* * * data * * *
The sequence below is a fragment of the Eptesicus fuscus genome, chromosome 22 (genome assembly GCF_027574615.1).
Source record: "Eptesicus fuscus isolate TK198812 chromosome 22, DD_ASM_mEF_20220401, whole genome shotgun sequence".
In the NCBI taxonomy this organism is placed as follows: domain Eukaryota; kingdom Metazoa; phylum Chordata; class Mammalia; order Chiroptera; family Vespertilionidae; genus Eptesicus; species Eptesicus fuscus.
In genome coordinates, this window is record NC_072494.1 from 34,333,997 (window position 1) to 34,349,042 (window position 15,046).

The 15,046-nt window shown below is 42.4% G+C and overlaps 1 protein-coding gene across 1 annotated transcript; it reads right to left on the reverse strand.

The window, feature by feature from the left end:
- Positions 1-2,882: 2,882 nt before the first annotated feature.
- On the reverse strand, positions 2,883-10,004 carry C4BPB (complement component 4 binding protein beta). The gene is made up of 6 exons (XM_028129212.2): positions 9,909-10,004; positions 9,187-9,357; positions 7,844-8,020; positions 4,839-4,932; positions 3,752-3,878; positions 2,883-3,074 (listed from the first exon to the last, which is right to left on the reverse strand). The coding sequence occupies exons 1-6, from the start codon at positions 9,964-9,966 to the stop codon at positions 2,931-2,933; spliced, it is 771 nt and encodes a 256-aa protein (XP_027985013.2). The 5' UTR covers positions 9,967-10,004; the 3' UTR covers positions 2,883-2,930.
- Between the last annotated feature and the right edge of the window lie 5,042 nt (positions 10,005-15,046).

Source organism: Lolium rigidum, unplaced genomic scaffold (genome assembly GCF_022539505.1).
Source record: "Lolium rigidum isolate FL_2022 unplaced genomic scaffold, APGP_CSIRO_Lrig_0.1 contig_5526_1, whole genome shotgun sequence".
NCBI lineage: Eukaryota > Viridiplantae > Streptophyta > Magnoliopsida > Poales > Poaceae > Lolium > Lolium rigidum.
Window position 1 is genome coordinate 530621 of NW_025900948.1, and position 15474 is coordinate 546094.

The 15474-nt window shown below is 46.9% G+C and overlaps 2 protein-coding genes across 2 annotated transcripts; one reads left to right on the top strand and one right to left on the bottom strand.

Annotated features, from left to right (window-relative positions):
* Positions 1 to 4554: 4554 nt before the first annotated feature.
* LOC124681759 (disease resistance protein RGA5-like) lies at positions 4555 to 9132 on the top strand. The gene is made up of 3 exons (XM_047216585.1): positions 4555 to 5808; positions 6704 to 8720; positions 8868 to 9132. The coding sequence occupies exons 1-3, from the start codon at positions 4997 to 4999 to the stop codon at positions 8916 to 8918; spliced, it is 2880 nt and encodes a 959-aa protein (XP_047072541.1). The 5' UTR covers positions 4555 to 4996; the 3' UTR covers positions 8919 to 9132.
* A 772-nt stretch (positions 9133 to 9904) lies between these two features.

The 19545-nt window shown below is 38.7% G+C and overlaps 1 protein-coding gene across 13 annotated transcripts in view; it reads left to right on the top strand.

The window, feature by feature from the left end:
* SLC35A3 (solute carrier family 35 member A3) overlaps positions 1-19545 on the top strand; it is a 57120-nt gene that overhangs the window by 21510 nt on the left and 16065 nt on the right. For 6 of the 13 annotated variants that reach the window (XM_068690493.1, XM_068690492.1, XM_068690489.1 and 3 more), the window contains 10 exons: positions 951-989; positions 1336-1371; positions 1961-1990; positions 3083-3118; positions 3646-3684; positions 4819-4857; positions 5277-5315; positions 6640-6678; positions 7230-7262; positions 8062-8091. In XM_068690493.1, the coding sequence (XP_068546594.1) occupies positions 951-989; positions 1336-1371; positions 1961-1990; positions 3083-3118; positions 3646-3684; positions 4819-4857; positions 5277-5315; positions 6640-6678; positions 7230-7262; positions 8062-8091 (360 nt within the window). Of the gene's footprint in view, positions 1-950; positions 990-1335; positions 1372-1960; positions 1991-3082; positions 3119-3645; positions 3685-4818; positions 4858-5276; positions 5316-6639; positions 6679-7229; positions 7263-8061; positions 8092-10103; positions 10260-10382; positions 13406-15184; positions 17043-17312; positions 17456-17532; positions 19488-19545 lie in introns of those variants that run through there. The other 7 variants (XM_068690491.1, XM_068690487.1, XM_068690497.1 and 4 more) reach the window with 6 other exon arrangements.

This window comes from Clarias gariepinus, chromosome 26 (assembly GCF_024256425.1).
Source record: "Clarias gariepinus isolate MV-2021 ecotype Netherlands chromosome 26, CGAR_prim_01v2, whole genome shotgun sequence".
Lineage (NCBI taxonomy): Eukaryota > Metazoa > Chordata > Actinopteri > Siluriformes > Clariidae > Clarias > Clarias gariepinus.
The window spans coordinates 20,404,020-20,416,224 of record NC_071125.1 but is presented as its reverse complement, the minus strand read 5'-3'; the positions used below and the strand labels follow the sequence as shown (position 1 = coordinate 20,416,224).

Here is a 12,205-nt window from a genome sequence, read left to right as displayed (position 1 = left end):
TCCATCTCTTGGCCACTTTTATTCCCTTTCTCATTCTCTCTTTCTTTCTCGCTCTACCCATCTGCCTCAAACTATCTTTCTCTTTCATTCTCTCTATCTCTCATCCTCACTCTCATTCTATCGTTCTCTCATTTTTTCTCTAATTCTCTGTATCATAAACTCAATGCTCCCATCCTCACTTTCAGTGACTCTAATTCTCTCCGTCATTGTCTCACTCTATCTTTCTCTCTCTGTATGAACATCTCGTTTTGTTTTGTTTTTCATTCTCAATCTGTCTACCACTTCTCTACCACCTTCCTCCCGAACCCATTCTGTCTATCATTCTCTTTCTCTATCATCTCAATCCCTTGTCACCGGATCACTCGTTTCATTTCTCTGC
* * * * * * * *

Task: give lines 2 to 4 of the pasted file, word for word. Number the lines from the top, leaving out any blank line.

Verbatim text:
Source record: "Eptesicus fuscus isolate TK198812 chromosome 22, DD_ASM_mEF_20220401, whole genome shotgun sequence".
In the NCBI taxonomy this organism is placed as follows: domain Eukaryota; kingdom Metazoa; phylum Chordata; class Mammalia; order Chiroptera; family Vespertilionidae; genus Eptesicus; species Eptesicus fuscus.
In genome coordinates, this window is record NC_072494.1 from 34,333,997 (window position 1) to 34,349,042 (window position 15,046).